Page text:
When you advance to an intermediate level of chess, it’s important that you know how to make moves that are dual purpose. This means you can defend your pieces while attacking those of your opponent. A great example of this is to block your opponent’s pawn while at the same time opening a path for your queen or rook.
The Invisible Attack
An invisible attack is an unexpected move that fakes out your opponent, whether he is a novice, intermediate or advanced player. Invisible attacks are indirect, so your opponent isn’t watching for it and hasn’t built up a defense against it. These attacks are rare and give you a great opportunity.
In chess, you normally move a piece when you attack one of your opponent’s pieces. With the invisible attack, you leave your piece where it is and move one of your other pieces that have been blocking that piece’s attack. Most often your opponent will be carefully watching your move and won’t realize that an attack is taking place by a piece that hasn’t moved. This is a great way to attack two of your opponent’s pieces at the same time. The piece you move attacks an opponent’s piece, as does the piece that you didn’t move.
You also must know how to defend your pieces against an invisible attack. The best advice here is to always be alert and inspect the board thoroughly after your opponent has made his move. Don’t focus on only the piece that’s been moved because it’s possible your opponent may have opened an invisible attack. If he has, you need to be aware of it.
Invisible attacks are hard to spot if you don’t specifically look for them. In order to defend against them you will need to be aware that they are coming well in advance.
Holding an Opponent’s Piece Hostage
Holding one of your opponent’s pieces hostage is a great way to get yourself out of a dilemma. There are going to be times when your opponent attacks one of your pieces that are unprotected. You know your opponent is out to get that piece and you believe that it’s lost. Don’t give up; instead take one of your opponent’s pieces hostage.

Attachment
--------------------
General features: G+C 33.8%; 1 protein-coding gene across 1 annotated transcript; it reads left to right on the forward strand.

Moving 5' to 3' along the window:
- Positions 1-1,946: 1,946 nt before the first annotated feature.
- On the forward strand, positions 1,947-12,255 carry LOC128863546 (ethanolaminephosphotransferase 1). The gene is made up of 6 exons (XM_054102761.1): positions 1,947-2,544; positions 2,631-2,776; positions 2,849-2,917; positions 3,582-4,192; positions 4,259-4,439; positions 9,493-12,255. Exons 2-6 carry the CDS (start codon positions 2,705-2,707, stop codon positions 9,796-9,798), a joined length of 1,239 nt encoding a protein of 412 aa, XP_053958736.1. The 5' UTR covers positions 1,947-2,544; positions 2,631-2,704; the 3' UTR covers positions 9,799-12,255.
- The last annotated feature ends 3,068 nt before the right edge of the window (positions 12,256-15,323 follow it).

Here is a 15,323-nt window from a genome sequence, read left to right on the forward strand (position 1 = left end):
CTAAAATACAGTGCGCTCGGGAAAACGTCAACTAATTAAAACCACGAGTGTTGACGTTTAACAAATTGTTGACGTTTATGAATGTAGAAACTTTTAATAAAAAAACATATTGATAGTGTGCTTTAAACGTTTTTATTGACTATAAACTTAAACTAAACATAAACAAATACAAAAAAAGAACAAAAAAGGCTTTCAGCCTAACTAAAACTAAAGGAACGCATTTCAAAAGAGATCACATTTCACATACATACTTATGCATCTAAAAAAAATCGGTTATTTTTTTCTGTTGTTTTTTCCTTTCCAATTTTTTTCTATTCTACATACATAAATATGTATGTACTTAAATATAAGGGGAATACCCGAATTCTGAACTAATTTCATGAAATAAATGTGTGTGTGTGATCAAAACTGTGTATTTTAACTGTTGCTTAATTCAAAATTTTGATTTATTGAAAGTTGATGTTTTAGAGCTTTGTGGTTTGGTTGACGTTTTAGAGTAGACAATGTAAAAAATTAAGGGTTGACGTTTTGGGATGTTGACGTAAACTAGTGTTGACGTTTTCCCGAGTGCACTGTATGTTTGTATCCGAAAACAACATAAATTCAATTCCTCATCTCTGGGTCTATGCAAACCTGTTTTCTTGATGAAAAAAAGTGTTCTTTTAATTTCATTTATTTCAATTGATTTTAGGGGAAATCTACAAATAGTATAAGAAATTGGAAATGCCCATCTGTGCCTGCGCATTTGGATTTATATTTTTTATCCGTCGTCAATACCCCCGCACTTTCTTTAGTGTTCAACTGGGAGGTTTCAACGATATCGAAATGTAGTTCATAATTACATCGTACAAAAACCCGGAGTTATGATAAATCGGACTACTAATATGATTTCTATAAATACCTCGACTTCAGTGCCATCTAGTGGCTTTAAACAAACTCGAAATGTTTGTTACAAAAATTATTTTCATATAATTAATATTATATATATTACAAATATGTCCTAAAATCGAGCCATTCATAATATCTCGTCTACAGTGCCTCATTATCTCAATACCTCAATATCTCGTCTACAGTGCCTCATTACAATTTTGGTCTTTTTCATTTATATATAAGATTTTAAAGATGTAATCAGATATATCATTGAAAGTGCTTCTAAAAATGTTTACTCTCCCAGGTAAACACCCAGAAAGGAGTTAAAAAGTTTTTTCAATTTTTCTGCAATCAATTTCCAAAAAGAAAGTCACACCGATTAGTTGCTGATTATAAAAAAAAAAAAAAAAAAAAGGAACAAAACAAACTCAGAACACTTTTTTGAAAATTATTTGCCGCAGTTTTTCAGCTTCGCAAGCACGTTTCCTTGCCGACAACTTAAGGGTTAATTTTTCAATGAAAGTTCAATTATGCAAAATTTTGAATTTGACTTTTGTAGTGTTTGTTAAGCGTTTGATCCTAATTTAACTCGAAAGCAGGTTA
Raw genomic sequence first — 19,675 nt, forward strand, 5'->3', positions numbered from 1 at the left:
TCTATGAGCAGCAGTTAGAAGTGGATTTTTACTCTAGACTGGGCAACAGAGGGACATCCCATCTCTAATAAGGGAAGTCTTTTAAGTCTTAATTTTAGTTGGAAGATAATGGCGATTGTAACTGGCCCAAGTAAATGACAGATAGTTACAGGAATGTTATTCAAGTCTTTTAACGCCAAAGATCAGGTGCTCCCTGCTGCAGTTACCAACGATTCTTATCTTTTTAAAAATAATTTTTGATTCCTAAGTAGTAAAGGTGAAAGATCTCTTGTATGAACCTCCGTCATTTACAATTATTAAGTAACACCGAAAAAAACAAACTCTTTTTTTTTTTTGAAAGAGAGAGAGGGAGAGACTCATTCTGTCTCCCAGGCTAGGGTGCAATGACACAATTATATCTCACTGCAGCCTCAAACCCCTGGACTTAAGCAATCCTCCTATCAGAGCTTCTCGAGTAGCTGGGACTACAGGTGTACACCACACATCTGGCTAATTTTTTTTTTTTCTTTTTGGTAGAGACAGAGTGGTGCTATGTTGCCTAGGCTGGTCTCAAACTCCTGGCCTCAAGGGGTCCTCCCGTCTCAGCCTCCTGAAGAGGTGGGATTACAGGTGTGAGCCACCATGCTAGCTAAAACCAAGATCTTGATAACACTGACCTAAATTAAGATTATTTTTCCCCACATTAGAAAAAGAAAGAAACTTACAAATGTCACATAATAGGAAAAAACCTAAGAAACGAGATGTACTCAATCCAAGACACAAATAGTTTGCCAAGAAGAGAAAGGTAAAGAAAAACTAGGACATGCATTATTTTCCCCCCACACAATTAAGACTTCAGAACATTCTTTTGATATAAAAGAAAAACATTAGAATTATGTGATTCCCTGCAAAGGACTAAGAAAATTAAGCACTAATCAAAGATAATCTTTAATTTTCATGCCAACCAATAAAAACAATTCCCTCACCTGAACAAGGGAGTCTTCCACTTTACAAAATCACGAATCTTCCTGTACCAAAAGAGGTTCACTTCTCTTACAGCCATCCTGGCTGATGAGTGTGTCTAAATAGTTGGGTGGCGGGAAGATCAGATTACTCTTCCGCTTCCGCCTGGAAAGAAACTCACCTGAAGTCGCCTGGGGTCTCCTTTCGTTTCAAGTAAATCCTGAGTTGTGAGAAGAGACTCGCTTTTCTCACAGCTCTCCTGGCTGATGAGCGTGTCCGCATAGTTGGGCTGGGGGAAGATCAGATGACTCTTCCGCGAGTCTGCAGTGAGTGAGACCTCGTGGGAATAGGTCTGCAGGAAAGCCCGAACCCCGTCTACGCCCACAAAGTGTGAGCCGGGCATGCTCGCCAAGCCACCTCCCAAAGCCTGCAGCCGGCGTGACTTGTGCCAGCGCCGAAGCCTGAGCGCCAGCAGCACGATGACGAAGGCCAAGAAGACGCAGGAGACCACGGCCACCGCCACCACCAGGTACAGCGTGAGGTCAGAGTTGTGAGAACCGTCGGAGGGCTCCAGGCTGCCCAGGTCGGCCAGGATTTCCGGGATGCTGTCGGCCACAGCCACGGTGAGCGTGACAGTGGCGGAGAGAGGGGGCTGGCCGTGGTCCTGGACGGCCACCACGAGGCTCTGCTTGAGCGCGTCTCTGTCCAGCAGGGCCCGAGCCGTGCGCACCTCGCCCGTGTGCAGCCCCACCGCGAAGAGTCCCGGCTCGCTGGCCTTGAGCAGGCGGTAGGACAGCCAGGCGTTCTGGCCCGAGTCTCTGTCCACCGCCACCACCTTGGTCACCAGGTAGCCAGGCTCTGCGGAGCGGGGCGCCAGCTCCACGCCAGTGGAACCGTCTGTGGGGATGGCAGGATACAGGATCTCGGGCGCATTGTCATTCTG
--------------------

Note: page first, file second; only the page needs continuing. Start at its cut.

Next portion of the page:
Inspect the board, looking for an opponent’s piece that you can attack and remove from the board. Can you move your queen or rook to attack one of his unprotected bishops or knights? If so, make the move, and then tell him you will spare his piece if he spares yours. He may choose to take your piece anyway. If he does, take his piece. But…he may feel that he can’t afford to lose that bishop or knight and he’ll use his move to get the piece out of harm’s way. If you moved correctly, it’s possible that your piece that was attacked is now protected.
Sacrificing Your Queen
If one of your opponent’s pieces, such as a rook or bishop is on a square that you must use in order to secure checkmate, make a sacrifice. This is a strategy that has been honored for centuries. You move your queen into a position where she can be captured in order to get your opponent to move his piece. Experienced players will recognize the move, but others will not. Be sure to inspect the board thoroughly for all possible future moves before sacrificing your queen. Is the end goal checkmate or capturing your opponent’s queen? Be sure you plan well before making a queen sacrifice. You don’t want to give her up only to find that you’ve been out-thwarted.
Follow the tips in this article to attack your opponent and defend your pieces. The results will surprise your opponent and possibly even yourself. By Mary M. Alward.